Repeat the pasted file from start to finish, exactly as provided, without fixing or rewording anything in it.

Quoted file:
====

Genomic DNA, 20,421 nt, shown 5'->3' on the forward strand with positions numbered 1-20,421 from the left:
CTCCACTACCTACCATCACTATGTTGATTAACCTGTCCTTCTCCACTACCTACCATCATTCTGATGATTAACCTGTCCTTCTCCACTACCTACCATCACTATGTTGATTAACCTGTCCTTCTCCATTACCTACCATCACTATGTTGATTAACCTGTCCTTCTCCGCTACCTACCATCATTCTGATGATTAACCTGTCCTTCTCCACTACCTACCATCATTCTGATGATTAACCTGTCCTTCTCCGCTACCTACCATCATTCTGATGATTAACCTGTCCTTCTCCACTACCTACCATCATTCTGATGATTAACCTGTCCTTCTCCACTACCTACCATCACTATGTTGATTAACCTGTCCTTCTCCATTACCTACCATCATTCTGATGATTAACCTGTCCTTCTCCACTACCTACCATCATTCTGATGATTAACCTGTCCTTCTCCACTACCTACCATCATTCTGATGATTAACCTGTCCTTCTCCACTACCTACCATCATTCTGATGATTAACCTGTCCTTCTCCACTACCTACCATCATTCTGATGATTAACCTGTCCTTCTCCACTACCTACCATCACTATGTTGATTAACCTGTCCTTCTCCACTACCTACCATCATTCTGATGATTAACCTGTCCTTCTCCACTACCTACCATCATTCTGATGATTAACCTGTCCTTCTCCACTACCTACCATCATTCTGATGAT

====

Genomic DNA, 20,421 nt, shown 5'->3' on the forward strand with positions numbered 1-20,421 from the left:
CTCCACTACCTACCATCACTATGTTGATTAACCTGTCCTTCTCCACTACCTACCATCATTCTGATGATTAACCTGTCCTTCTCCACTACCTACCATCACTATGTTGATTAACCTGTCCTTCTCCATTACCTACCATCACTATGTTGATTAACCTGTCCTTCTCCGCTACCTACCATCATTCTGATGATTAACCTGTCCTTCTCCACTACCTACCATCATTCTGATGATTAACCTGTCCTTCTCCGCTACCTACCATCATTCTGATGATTAACCTGTCCTTCTCCACTACCTACCATCATTCTGATGATTAACCTGTCCTTCTCCACTACCTACCATCACTATGTTGATTAACCTGTCCTTCTCCATTACCTACCATCATTCTGATGATTAACCTGTCCTTCTCCACTACCTACCATCATTCTGATGATTAACCTGTCCTTCTCCACTACCTACCATCATTCTGATGATTAACCTGTCCTTCTCCACTACCTACCATCATTCTGATGATTAACCTGTCCTTCTCCACTACCTACCATCATTCTGATGATTAACCTGTCCTTCTCCACTACCTACCATCACTATGTTGATTAACCTGTCCTTCTCCACTACCTACCATCATTCTGATGATTAACCTGTCCTTCTCCACTACCTACCATCATTCTGATGATTAACCTGTCCTTCTCCACTACCTACCATCATTCTGATGAT